(image from Premier Sports.)
Memorial Day marks many things: maybe the end of school; definitely the start of summer; the day the fashionistas officially condone wearing white; races like the Bolder Boulder; and, most importantly, a chance to remember those who have served and are serving our country.
I know a race—any race from a 5K to a 100-miler—doesn't even come to close to dedication and devotion it takes to serve in the military., but running brings me as close as I can come to their experience. Even when I ran by young men and women training on the run, as I used to quite often when I lived in Colorado Springs, I saw their heavy black boots and full on uniforms and neat formations and discipline and thought, this is probably the easy part of their day, and I'm hoping for a downhill coast from here.
Yet we were out there running, albeit in very different circumstances, together. And that somehow connected us. Not sure what they thought of me as they ran past, but I was all respect and awe for them. And I wondered, as a civilian only can, about what their life is like in the military. How do they deal with their fears? How rigorous are their lives? What does it feel like to wear a uniform?
Running provides me the space to actually think about those questions for more than a minute. Today on my run, I couldn't get the piece I heard on Story Corps this weekend of a Lance Corporal who was the only one of his 12-platoon squad to survive an attack in Iraq. (The line of thought that jolted me most: that he was most proud, at this point in his own life, of not blowing his own head off. He knew he had to do his best to seize that second chance that he'd been given, and that killing himself would have not accomplished anything.) I can't even pretend to know an ounce of what he has gone through, but I am very grateful that my rhythmic steps give me the time to think about it and to be in awe of his service—and the daily sacrifice he's gone through since 2005.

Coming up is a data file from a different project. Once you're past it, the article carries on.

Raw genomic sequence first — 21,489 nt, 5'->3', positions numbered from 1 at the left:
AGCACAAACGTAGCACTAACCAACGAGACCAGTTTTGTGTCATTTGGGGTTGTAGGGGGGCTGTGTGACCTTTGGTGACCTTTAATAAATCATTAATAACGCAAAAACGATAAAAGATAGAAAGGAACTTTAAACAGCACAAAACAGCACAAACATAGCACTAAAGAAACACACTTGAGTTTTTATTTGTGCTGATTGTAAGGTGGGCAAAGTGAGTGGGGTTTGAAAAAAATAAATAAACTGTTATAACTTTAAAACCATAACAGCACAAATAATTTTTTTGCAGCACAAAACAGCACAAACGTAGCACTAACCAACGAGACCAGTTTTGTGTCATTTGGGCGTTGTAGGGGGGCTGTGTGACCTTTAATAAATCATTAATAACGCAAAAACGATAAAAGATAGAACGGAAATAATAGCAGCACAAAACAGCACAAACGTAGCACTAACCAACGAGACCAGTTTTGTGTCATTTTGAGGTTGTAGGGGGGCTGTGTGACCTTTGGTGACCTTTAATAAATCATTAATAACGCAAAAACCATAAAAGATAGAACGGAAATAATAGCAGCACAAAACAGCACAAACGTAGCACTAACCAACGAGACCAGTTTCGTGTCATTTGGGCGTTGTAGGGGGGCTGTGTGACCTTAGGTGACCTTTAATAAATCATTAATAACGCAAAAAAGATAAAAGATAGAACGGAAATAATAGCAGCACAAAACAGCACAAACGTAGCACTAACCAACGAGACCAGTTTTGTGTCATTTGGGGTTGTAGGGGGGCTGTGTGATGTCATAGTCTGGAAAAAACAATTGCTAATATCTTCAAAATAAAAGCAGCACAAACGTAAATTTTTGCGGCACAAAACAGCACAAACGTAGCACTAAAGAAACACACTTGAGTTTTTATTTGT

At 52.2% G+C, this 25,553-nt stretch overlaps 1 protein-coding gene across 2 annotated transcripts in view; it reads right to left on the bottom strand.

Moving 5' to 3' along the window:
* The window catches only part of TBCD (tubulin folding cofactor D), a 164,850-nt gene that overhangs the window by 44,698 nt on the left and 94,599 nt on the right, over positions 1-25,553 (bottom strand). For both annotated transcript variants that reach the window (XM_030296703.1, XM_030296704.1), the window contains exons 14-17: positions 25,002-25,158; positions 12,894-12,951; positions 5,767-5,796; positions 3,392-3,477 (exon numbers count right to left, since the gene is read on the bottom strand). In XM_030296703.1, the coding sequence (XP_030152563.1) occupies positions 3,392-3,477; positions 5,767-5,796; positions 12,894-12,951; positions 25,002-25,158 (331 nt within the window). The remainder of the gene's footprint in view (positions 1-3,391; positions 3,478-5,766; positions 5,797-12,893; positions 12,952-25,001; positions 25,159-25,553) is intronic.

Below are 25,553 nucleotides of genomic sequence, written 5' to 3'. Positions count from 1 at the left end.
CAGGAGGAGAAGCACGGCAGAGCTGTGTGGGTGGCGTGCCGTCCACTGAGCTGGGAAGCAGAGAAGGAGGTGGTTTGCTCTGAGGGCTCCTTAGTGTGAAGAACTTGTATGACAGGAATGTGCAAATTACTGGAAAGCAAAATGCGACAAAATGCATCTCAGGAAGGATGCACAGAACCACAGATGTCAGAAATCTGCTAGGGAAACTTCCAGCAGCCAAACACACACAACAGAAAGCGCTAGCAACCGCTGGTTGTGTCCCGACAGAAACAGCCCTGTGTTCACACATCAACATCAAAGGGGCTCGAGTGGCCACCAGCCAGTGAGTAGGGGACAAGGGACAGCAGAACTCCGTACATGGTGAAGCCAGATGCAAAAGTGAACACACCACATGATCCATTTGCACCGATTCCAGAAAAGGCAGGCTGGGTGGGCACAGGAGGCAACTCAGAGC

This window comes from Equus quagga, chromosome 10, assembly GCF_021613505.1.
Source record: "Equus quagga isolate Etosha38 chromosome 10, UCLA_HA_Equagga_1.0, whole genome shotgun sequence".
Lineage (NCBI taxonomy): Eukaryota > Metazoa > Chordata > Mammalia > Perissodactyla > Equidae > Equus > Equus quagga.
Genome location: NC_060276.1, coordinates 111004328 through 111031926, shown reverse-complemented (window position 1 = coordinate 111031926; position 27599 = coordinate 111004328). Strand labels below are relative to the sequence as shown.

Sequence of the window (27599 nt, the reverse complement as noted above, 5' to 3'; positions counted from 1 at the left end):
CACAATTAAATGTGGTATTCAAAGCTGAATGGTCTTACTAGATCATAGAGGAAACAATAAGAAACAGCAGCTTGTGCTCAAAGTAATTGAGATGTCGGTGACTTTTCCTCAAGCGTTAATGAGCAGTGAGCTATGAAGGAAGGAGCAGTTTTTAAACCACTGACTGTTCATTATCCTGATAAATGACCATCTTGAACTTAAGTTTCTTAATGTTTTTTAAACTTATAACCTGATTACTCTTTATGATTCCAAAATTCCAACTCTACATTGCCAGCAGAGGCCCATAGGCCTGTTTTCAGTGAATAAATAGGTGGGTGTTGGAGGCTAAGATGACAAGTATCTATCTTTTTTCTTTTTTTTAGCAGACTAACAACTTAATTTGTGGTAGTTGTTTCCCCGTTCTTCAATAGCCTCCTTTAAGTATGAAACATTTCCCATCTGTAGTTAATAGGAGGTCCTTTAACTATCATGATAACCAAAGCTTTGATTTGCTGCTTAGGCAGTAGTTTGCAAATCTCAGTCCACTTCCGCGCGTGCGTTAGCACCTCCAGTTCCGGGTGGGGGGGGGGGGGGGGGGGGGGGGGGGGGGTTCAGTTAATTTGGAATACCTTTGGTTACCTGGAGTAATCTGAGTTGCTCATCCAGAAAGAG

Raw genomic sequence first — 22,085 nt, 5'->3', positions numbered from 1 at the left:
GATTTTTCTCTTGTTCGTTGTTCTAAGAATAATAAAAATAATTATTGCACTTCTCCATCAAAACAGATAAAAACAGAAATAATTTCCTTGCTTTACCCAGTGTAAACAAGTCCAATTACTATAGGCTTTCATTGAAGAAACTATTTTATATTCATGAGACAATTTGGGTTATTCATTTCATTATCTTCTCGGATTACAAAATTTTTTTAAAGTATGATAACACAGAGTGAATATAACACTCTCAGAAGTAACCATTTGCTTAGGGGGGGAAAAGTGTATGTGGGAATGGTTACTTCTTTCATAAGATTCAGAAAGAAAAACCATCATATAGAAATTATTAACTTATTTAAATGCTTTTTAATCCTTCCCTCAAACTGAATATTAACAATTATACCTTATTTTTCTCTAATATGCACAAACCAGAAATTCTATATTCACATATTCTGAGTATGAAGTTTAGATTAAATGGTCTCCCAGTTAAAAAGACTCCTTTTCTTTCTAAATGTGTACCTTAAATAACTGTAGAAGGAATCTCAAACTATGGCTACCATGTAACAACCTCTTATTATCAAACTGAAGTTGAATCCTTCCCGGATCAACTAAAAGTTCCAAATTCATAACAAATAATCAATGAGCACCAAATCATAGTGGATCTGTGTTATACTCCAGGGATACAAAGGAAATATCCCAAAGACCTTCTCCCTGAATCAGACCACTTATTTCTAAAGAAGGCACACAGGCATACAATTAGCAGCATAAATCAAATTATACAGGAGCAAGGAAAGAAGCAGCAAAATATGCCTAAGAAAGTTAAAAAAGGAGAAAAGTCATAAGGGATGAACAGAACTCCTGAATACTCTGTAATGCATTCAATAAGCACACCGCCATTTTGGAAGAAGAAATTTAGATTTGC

We want to take to today to pledge our gratitude to all our selfless military women and men who live the life we can barely imagine, and who have served our country and our families. We know many mother runners are connected to the military, and we are so appreciative of you and your spouses. Thank you doesn't cover it, but it's the best we can offer here.
And, on a personal note, we also want to thank our beloved sport of running that gives us the focused and important opportunity to hold them in our thoughts and prayers.